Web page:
More and more breweries are springing up in East London. And in my view there couldn’t be a better area for this to happen – it means that I can stop and feast on beigels in Brick Lane on the way home. I prefer Beigel Shop, but Beigel Bake is also very good.

Saturday, 16 February 2013

Barley supplies in Germany in 1948

With food of all kinds in short supply in the years after WW2, brewers in the British zone of Germany made several attempts to get permission from the military government to use barley, says an article in March 1948 in the newly-founded young news magazine Der Spiegel.

The brewers first requested 46,000 tons of barley to make 15 million hectolitres of beer. When both this and a second request was declined by the Brits, the brewers asked for 37,500 tons of barley with which to make 11 million hectolitres of 1.7% small beer. For comparison the peacetime production across the country had been 45 million hl at 12%.

I think the figures the Spiegel calls percent must be degrees Plato rather than ABV, otherwise they don’t make sense. 12 Plato would give us a beer of around 5%, which sounds about right for peacetime beer. That means the 1.7 beer is even weaker than it looks, as 1.7 Plato is next to nothing.

“The British zone is the driest region in all of Germany”, the Spiegel notes. The British had banned the production of all alcohol, whereas in the French zone a 2% beer was permitted and 3% in the Russian zone. 

Just 17 of the 250 breweries in the British zone were allocated barley for making beer. They brewed beer for the NAAFI at 8.5 (this must surely also be Plato. I can’t see Tommy quaffing an 8.5% ABV beer, or being in a fit state to keep order the next day), and were permitted to make 50,000 hl of full-strength beer for export. This went to the old German export markets in South Africa, South America, Egypt and Australia.

Before the war Germany had been exporting between 600,000 and 900,000 hl. Now the brewers were having to turn down export orders because they had no barley to brew with.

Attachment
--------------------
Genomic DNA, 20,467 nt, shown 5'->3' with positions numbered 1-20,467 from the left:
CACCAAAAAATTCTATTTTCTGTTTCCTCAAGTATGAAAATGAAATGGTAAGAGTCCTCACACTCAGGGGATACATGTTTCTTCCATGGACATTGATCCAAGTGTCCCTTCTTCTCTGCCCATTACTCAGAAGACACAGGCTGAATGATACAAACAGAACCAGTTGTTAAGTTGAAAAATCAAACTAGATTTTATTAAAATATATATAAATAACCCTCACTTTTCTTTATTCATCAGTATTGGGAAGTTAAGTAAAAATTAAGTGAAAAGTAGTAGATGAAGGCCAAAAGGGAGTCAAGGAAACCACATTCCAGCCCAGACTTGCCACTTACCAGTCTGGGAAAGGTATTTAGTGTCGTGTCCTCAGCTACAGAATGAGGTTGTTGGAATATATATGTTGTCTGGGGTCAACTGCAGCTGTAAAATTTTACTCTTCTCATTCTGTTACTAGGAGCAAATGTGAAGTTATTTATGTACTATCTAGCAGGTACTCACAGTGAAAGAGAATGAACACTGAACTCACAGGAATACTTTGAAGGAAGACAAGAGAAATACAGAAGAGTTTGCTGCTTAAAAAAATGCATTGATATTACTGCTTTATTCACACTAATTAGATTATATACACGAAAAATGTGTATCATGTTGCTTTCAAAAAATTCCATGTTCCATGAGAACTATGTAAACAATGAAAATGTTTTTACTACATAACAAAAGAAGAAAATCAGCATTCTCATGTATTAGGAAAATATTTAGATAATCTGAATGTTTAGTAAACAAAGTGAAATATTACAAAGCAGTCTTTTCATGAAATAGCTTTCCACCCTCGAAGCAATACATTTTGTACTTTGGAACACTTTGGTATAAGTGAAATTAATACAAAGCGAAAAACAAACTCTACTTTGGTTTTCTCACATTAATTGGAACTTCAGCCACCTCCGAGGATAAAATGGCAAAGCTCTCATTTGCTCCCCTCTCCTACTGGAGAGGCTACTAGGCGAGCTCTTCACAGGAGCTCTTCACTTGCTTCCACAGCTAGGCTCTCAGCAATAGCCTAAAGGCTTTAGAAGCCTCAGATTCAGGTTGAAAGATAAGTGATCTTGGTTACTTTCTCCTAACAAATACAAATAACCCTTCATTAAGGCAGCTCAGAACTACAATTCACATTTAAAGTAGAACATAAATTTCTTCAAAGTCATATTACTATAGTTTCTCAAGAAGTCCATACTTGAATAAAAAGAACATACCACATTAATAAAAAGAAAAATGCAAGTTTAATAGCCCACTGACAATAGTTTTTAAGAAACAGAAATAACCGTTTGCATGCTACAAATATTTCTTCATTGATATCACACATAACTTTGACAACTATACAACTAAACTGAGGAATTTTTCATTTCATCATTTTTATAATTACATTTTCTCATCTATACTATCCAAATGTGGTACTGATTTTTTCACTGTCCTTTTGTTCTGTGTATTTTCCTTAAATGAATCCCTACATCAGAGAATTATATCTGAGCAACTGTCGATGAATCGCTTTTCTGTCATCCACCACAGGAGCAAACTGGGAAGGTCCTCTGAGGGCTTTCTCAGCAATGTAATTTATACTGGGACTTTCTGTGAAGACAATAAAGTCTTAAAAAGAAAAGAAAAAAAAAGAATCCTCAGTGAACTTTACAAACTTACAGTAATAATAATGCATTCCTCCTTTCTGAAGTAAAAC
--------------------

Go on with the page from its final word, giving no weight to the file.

As you might expect, there was political pressure not to “waste” scarce grain on brewing beer. The brewers argued that the 46,000 tons of barley they wanted comprised only 0.75% of Germany’s grain consumption – the equivalent of one thin slice of bread a week per person. It was even suggested (by whom is not clear) that bread ration coupons could be used for beer.

Enter the wily Professor Dr. Hermann Fink, who managed to argue convincingly that it was better to make beer from grain than to feed the grain to animals. At least, convincingly enough for the northwest brewers’ associations at whose conference he was speaking.

His argument is summarised in this charming diagram. After making beer you can feed the spent grain, yeast and trub to cattle and pigs, which builds more fat, apparently, than just feeding barley to pigs.

The comparison comes out expressed as vital, nutritious fat: 60 tons if using the barley as animal feed; 74.3 tons if the grain is processed into beer first.



Brewing vs. animal feed

42,300 hl full-strength beer or 500,000 hl small beer
and 45 tons malt shoots and 225 tons spent grain

710 tons full cream milk
682 tons buttermilk and skimmed milk

23.7 tons of butter fat
50.6 tons of pork fat
Total 74.3 tons fat


The brewers were unsurprisingly delighted by this convenient discovery, and made sure to make use of Prof Fink’s argument in their representations to the military government. It had little effect: the occupying commanders pointed out that British and American breweries were also having to restrict their output to conserve grain. The beer consumption of the USA had dropped by 35% since 1946 and the British were drinking only 1.9 million standard barrels, down from 2.5 million in 1946. (Since this is expressed in standard barrels, it’s quite possible the Brits were drinking the same number of pints of weaker beer, or even slightly more.)